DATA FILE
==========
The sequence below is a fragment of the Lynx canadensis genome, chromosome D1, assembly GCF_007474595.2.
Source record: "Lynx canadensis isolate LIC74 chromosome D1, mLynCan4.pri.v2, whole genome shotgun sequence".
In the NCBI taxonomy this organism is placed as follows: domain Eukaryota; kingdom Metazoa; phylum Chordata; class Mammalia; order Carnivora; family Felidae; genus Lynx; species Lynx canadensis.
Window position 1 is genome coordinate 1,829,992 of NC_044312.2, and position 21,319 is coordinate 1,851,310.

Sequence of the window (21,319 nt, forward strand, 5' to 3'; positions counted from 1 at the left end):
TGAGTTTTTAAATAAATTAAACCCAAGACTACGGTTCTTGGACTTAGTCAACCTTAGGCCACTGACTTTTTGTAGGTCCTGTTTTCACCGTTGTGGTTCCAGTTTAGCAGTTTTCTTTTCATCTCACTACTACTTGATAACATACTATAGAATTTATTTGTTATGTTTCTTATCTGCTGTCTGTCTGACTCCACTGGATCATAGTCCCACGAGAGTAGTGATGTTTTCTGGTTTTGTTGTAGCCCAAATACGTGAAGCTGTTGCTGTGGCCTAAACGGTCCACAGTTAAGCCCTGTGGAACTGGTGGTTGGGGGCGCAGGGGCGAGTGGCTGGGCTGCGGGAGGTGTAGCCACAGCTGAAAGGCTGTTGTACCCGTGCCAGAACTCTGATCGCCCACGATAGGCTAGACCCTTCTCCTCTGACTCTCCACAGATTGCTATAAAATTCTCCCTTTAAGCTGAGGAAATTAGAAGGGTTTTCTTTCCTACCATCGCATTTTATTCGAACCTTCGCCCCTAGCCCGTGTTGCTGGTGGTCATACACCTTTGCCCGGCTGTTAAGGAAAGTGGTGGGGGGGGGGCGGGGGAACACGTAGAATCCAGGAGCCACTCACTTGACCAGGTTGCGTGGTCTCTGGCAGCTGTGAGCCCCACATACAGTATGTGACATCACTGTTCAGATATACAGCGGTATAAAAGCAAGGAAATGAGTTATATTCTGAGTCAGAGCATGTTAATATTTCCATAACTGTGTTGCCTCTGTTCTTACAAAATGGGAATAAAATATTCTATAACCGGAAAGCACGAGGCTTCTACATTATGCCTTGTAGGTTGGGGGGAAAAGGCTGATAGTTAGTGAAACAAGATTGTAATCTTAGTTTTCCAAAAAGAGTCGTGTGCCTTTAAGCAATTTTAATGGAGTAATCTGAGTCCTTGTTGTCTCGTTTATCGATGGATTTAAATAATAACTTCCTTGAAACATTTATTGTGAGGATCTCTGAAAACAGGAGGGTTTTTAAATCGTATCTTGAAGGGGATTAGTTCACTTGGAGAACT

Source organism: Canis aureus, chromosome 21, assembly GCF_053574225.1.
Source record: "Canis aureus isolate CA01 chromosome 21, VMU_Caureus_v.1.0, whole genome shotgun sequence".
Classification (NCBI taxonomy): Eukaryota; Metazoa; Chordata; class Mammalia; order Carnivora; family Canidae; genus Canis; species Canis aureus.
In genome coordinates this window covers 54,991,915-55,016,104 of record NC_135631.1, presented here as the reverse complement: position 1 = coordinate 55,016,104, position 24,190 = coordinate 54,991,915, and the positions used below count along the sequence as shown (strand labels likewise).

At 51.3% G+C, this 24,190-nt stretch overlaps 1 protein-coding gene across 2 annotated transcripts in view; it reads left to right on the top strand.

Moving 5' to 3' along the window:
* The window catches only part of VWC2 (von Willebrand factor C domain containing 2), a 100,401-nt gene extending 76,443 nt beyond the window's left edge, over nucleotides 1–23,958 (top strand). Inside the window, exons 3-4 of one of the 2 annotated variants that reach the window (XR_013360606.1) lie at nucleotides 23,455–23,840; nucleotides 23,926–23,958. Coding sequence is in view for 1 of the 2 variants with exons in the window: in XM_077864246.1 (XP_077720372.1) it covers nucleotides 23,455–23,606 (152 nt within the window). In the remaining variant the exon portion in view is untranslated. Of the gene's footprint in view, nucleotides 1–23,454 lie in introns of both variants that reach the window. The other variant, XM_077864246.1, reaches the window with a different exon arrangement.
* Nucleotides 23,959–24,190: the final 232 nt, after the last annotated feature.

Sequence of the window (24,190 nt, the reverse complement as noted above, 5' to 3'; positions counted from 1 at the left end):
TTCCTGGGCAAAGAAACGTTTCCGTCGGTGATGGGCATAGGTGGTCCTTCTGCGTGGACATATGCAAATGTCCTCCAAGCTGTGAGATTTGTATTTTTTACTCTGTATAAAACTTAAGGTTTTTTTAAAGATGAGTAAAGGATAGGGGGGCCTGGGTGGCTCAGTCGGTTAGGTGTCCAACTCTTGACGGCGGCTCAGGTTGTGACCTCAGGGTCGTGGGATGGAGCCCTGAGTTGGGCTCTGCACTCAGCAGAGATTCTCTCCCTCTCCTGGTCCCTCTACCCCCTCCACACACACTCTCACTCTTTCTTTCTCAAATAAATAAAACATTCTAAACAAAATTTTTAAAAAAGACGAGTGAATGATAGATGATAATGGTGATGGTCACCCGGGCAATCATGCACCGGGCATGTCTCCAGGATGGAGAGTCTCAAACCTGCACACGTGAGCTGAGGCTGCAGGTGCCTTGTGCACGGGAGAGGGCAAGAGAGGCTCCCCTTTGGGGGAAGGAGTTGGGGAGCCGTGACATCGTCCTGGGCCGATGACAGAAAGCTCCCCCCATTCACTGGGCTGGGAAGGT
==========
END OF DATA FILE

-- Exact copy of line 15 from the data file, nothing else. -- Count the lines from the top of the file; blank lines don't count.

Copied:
Sequence of the window (24,190 nt, the reverse complement as noted above, 5' to 3'; positions counted from 1 at the left end):